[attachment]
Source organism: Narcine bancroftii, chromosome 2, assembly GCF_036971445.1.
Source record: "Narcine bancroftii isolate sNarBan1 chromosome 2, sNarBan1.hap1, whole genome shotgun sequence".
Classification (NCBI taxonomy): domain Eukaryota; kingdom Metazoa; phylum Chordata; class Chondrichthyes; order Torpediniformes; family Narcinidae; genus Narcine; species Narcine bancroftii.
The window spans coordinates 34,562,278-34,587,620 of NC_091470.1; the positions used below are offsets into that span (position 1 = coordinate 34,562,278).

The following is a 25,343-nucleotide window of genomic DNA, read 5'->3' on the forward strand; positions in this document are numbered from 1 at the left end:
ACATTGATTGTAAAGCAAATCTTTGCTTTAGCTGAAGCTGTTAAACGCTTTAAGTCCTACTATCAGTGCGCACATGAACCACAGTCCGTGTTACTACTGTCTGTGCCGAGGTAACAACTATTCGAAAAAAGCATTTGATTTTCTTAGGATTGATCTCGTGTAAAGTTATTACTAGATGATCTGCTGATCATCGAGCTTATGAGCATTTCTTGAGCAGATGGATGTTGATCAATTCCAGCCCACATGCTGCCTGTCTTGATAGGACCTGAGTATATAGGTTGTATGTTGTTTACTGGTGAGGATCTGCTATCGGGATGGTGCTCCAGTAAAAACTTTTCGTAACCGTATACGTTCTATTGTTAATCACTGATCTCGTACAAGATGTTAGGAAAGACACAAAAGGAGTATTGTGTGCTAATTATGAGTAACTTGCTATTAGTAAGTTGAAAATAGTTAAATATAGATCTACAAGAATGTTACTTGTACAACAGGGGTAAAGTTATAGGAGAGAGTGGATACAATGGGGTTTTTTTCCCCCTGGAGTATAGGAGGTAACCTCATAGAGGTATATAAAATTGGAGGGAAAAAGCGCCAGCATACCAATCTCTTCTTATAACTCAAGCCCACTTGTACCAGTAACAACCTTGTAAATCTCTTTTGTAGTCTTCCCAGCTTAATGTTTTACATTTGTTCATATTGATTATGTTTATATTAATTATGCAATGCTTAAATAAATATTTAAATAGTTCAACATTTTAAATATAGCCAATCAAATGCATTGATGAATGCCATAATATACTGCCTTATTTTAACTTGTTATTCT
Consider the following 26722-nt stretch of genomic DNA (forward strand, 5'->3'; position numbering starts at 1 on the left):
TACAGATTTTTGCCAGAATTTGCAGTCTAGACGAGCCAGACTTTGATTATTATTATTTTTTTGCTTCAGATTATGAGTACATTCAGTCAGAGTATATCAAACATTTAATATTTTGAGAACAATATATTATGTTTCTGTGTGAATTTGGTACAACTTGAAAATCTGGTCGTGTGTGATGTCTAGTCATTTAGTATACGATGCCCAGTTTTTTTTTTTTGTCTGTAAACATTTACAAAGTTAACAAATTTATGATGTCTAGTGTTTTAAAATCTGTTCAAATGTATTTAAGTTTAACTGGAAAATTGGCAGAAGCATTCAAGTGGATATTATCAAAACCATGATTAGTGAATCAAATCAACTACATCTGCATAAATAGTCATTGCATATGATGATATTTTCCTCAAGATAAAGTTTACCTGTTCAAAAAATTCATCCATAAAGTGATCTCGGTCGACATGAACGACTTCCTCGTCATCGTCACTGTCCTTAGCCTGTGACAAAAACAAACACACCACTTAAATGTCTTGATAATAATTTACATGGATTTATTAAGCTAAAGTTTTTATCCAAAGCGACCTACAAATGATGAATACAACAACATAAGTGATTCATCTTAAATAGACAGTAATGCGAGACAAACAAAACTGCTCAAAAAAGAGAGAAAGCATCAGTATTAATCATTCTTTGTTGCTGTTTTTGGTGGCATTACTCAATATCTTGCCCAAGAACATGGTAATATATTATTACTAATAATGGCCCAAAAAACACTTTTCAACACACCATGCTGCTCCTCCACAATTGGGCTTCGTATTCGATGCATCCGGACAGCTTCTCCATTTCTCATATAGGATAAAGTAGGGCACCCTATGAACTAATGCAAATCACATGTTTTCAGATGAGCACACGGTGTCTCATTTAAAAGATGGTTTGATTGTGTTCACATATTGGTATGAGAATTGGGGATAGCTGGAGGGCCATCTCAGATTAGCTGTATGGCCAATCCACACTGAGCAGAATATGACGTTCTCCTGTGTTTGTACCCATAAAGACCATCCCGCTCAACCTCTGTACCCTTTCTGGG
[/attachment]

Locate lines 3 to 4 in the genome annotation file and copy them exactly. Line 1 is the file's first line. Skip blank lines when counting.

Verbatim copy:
Classification (NCBI taxonomy): domain Eukaryota; kingdom Metazoa; phylum Chordata; class Chondrichthyes; order Torpediniformes; family Narcinidae; genus Narcine; species Narcine bancroftii.
The window spans coordinates 34,562,278-34,587,620 of NC_091470.1; the positions used below are offsets into that span (position 1 = coordinate 34,562,278).